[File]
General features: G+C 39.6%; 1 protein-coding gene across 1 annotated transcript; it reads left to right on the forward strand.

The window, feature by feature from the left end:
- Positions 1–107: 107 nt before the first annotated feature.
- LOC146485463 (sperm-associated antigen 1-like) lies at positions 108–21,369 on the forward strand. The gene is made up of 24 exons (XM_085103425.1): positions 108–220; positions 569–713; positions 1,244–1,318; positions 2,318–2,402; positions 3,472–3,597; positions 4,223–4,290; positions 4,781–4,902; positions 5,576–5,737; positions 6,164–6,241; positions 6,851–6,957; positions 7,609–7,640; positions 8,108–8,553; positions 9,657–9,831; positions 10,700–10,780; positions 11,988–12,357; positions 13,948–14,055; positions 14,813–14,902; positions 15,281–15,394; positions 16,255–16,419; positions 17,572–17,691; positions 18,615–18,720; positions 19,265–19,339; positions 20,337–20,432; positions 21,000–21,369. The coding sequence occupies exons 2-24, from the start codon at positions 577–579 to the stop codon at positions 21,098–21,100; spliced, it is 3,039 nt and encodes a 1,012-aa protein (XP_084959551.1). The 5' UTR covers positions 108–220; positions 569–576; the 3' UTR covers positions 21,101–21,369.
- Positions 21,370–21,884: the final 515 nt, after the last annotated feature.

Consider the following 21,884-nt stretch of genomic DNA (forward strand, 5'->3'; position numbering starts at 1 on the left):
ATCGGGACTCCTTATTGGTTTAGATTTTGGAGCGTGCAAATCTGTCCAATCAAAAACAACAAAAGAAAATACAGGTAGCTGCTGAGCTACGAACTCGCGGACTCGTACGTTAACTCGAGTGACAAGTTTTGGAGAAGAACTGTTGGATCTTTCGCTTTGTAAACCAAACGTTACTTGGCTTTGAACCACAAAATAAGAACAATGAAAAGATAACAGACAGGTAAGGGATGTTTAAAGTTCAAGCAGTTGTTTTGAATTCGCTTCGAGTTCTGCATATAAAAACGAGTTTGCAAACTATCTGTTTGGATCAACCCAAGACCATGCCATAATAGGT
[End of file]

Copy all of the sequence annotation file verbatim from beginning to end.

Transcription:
General features: G+C 39.6%; 1 protein-coding gene across 1 annotated transcript; it reads left to right on the forward strand.

The window, feature by feature from the left end:
- Positions 1–107: 107 nt before the first annotated feature.
- LOC146485463 (sperm-associated antigen 1-like) lies at positions 108–21,369 on the forward strand. The gene is made up of 24 exons (XM_085103425.1): positions 108–220; positions 569–713; positions 1,244–1,318; positions 2,318–2,402; positions 3,472–3,597; positions 4,223–4,290; positions 4,781–4,902; positions 5,576–5,737; positions 6,164–6,241; positions 6,851–6,957; positions 7,609–7,640; positions 8,108–8,553; positions 9,657–9,831; positions 10,700–10,780; positions 11,988–12,357; positions 13,948–14,055; positions 14,813–14,902; positions 15,281–15,394; positions 16,255–16,419; positions 17,572–17,691; positions 18,615–18,720; positions 19,265–19,339; positions 20,337–20,432; positions 21,000–21,369. The coding sequence occupies exons 2-24, from the start codon at positions 577–579 to the stop codon at positions 21,098–21,100; spliced, it is 3,039 nt and encodes a 1,012-aa protein (XP_084959551.1). The 5' UTR covers positions 108–220; positions 569–576; the 3' UTR covers positions 21,101–21,369.
- Positions 21,370–21,884: the final 515 nt, after the last annotated feature.

Consider the following 21,884-nt stretch of genomic DNA (forward strand, 5'->3'; position numbering starts at 1 on the left):
ATCGGGACTCCTTATTGGTTTAGATTTTGGAGCGTGCAAATCTGTCCAATCAAAAACAACAAAAGAAAATACAGGTAGCTGCTGAGCTACGAACTCGCGGACTCGTACGTTAACTCGAGTGACAAGTTTTGGAGAAGAACTGTTGGATCTTTCGCTTTGTAAACCAAACGTTACTTGGCTTTGAACCACAAAATAAGAACAATGAAAAGATAACAGACAGGTAAGGGATGTTTAAAGTTCAAGCAGTTGTTTTGAATTCGCTTCGAGTTCTGCATATAAAAACGAGTTTGCAAACTATCTGTTTGGATCAACCCAAGACCATGCCATAATAGGT